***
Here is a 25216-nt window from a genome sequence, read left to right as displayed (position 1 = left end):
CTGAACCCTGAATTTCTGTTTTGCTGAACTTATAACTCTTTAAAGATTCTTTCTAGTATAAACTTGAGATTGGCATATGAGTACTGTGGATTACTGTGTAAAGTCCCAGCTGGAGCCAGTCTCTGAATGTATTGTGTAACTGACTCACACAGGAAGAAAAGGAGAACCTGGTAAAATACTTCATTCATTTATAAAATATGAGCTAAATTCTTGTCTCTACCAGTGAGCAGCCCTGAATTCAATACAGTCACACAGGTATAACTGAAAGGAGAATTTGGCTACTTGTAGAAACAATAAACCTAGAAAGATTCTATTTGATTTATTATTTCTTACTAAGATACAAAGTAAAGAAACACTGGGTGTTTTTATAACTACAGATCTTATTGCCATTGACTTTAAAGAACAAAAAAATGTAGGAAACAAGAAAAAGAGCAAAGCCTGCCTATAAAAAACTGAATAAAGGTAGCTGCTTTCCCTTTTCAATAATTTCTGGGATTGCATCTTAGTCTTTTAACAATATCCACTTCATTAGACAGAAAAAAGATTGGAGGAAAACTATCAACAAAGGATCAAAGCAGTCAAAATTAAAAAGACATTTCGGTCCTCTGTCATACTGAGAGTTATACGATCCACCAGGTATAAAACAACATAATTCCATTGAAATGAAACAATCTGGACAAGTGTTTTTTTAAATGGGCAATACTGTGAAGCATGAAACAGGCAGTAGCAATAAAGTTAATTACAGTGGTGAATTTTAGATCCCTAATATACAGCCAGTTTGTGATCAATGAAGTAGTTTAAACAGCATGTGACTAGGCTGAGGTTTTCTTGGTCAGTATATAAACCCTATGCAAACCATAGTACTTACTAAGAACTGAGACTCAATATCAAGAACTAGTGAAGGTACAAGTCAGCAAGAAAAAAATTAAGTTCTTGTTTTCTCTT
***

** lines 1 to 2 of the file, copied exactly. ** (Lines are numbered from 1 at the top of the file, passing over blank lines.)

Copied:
Here is a 25216-nt window from a genome sequence, read left to right as displayed (position 1 = left end):
CTGAACCCTGAATTTCTGTTTTGCTGAACTTATAACTCTTTAAAGATTCTTTCTAGTATAAACTTGAGATTGGCATATGAGTACTGTGGATTACTGTGTAAAGTCCCAGCTGGAGCCAGTCTCTGAATGTATTGTGTAACTGACTCACACAGGAAGAAAAGGAGAACCTGGTAAAATACTTCATTCATTTATAAAATATGAGCTAAATTCTTGTCTCTACCAGTGAGCAGCCCTGAATTCAATACAGTCACACAGGTATAACTGAAAGGAGAATTTGGCTACTTGTAGAAACAATAAACCTAGAAAGATTCTATTTGATTTATTATTTCTTACTAAGATACAAAGTAAAGAAACACTGGGTGTTTTTATAACTACAGATCTTATTGCCATTGACTTTAAAGAACAAAAAAATGTAGGAAACAAGAAAAAGAGCAAAGCCTGCCTATAAAAAACTGAATAAAGGTAGCTGCTTTCCCTTTTCAATAATTTCTGGGATTGCATCTTAGTCTTTTAACAATATCCACTTCATTAGACAGAAAAAAGATTGGAGGAAAACTATCAACAAAGGATCAAAGCAGTCAAAATTAAAAAGACATTTCGGTCCTCTGTCATACTGAGAGTTATACGATCCACCAGGTATAAAACAACATAATTCCATTGAAATGAAACAATCTGGACAAGTGTTTTTTTAAATGGGCAATACTGTGAAGCATGAAACAGGCAGTAGCAATAAAGTTAATTACAGTGGTGAATTTTAGATCCCTAATATACAGCCAGTTTGTGATCAATGAAGTAGTTTAAACAGCATGTGACTAGGCTGAGGTTTTCTTGGTCAGTATATAAACCCTATGCAAACCATAGTACTTACTAAGAACTGAGACTCAATATCAAGAACTAGTGAAGGTACAAGTCAGCAAGAAAAAAATTAAGTTCTTGTTTTCTCTT